How to: resize a mirrored volume

Having recently setup mirrored volumes with a pair of 1TB drives, I could now migrate data off the pair of 250Gb data drives to allow me to combine those two drives into a single volume.  Way back when I purchased these drives I had intended to run a mirrored setup, but at the time decided that having more storage was more important.  I had “cleverly” purchased two 250Gb drives from different manufacturers, in theory to avoid concurrent failures.  It turns out that not all 250Gb drives are made the same.

Following the instructions from my previous posting, all went well up to where I tried to add the 2nd volume to the mirrored set.  If you run into a similar problem you’ll likely see one of the two following errors:

mdadm: add new device failed for /dev/hda1 as 2: No space left on device
mdadm: add new device failed for /dev/hda1 as 2: Invalid argument

I found some good hints on how to diagnose the problem, it turns out you can check the partition sizes manually

$ cat /proc/partitions
major minor  #blocks  name

8    17  244196001 sdb1
8    65  244198552 sde1

Close, but not quite the same.  As it was, I had unluckily chosen /dev/sdb as the 1st drive in the mirrored set.  It turns out that fdisk tells an even more interesting story.

$ sudo fdisk -l /dev/sdb

Disk /dev/sdb: 250.0 GB, 250059350016 bytes
255 heads, 63 sectors/track, 30401 cylinders
Units = cylinders of 16065 * 512 = 8225280 bytes
Disk identifier: 0x000c0f4f

Device Boot Start End Blocks Id System
/dev/sdb1 1 30401 244196001 83 Linux

$ sudo fdisk -l /dev/sde

Disk /dev/sde: 250.0 GB, 250059350016 bytes
16 heads, 63 sectors/track, 484521 cylinders
Units = cylinders of 1008 * 512 = 516096 bytes
Disk identifier: 0x00000000

Device Boot Start End Blocks Id System
/dev/sde1 1 484521 244198552+ 83 Linux

Yuck, looks messy. At this point I’ve got some of my live data sitting on one half of the mirrored set, and no suitable 2nd drive to act as the mirror.  Somewhat predictably there is a solution that minimizes downtime and avoids copying all of the data to a new location.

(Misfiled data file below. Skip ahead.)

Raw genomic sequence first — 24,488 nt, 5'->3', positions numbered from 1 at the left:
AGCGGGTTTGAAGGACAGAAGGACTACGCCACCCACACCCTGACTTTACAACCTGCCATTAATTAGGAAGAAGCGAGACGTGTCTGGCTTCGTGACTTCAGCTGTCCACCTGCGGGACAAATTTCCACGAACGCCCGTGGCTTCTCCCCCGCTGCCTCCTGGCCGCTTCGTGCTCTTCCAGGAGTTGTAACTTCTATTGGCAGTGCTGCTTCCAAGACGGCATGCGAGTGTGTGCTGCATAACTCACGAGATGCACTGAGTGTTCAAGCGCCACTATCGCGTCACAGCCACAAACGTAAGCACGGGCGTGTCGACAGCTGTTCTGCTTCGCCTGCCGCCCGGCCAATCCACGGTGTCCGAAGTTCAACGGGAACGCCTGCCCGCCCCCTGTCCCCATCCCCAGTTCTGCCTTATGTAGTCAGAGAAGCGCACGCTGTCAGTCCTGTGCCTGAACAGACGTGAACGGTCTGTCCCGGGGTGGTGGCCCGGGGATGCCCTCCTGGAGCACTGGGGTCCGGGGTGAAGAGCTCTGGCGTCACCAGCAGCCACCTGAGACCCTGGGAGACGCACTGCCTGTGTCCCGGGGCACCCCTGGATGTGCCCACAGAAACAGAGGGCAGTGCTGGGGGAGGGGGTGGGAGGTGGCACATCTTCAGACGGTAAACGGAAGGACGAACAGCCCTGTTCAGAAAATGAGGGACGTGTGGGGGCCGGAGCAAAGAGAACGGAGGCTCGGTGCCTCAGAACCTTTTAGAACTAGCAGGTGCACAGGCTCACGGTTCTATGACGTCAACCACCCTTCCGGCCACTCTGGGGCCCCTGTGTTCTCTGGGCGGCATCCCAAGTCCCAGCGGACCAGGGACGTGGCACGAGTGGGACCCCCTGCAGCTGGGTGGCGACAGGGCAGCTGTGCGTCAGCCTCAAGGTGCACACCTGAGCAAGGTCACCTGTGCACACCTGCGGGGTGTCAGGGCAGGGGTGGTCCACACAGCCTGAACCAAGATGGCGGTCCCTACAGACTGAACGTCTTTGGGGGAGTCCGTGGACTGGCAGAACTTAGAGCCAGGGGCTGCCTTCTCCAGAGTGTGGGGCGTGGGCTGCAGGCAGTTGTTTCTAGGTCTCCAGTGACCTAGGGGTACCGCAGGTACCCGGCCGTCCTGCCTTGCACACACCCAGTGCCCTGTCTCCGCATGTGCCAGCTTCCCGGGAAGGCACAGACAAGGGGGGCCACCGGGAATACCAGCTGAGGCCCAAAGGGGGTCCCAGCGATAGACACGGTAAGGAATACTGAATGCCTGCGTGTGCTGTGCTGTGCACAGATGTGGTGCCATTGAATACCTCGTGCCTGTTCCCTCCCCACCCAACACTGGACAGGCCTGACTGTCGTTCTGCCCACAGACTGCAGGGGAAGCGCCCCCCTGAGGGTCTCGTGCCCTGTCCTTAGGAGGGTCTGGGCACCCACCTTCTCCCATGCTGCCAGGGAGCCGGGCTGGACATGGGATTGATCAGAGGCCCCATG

First you unmount the volume and run resize2fs on it.  We don’t need to know the correct size, just any size smaller than the 2nd volume – so I used 200Gb.

$ sudo umount /media/data/
$ sudo e2fsck -f /dev/md2
e2fsck 1.40.8 (13-Mar-2008)
Pass 1: Checking inodes, blocks, and sizes
Pass 2: Checking directory structure
Pass 3: Checking directory connectivity
Pass 4: Checking reference counts
Pass 5: Checking group summary information
/dev/md2: 1890279/15269888 files (0.2% non-contiguous), 32742192/61049616 blocks
$ sudo resize2fs /dev/md2 200G
resize2fs 1.40.8 (13-Mar-2008)
Resizing the filesystem on /dev/md2 to 52428800 (4k) blocks.
The filesystem on /dev/md2 is now 52428800 blocks long.

Now we need to calculate what the correct size of the mirrored partition should be. I looked at two bits of data: the size the mdadm -D reported for the partition I wanted to resize, and the size that was in /proc/partitions for the same. These differed by 88 blocks, so I used the value 88 as a fudge factor – it may not be required but it worked for me. I then also ensured that I supplied a value that was an even multiple of 64 (blocks).

So starting with 244196001 from /proc/partitions:

(244196001 - 88) / 64 = 3815561.14

Drop the decimal places and multiply by 64 to get the number of blocks.

3815561 * 64 = 244195904

Now we feed this new size into mdadm and specify the –grow flag (which can also be used to shrink if you specify a block size smaller than the current which is what we are doing in this case).  We then re-run resize2fs without a specified size, which will cause it to expand the filesystem to fill the partition.

$ sudo mdadm --grow /dev/md2 --size=244195904
$ sudo resize2fs /dev/md2
resize2fs 1.40.8 (13-Mar-2008)
Resizing the filesystem on /dev/md2 to 61048976 (4k) blocks.
The filesystem on /dev/md2 is now 61048976 blocks long.

Now all that is left is to run a filesystem check, and remount it.

$sudo e2fsck -f /dev/md2
e2fsck 1.40.8 (13-Mar-2008)
Pass 1: Checking inodes, blocks, and sizes
Pass 2: Checking directory structure
Pass 3: Checking directory connectivity
Pass 4: Checking reference counts
Pass 5: Checking group summary information
/dev/md2: 1890279/15269888 files (0.2% non-contiguous), 32742192/61048976 blocks
$ sudo mount -a

Now when you attempt to add the 2nd volume, it will be a matching size and the mirror will work.  In the future, I intend to be a little more careful when I plan to setup mirrored drives and pick the smaller volume as the starting point.

2 thoughts on “How to: resize a mirrored volume”

  1. The Drobo is very cool hardware, however the 4 bay units are still north of $300 without any drives. Any thrifty hacker will be more likely re-purpose an older PC (or even a new Atom based system) for a lot less.

    For those looking for an in-between solution, there are some simple NAS projects out there: FreeNAS, unRaid, etc.

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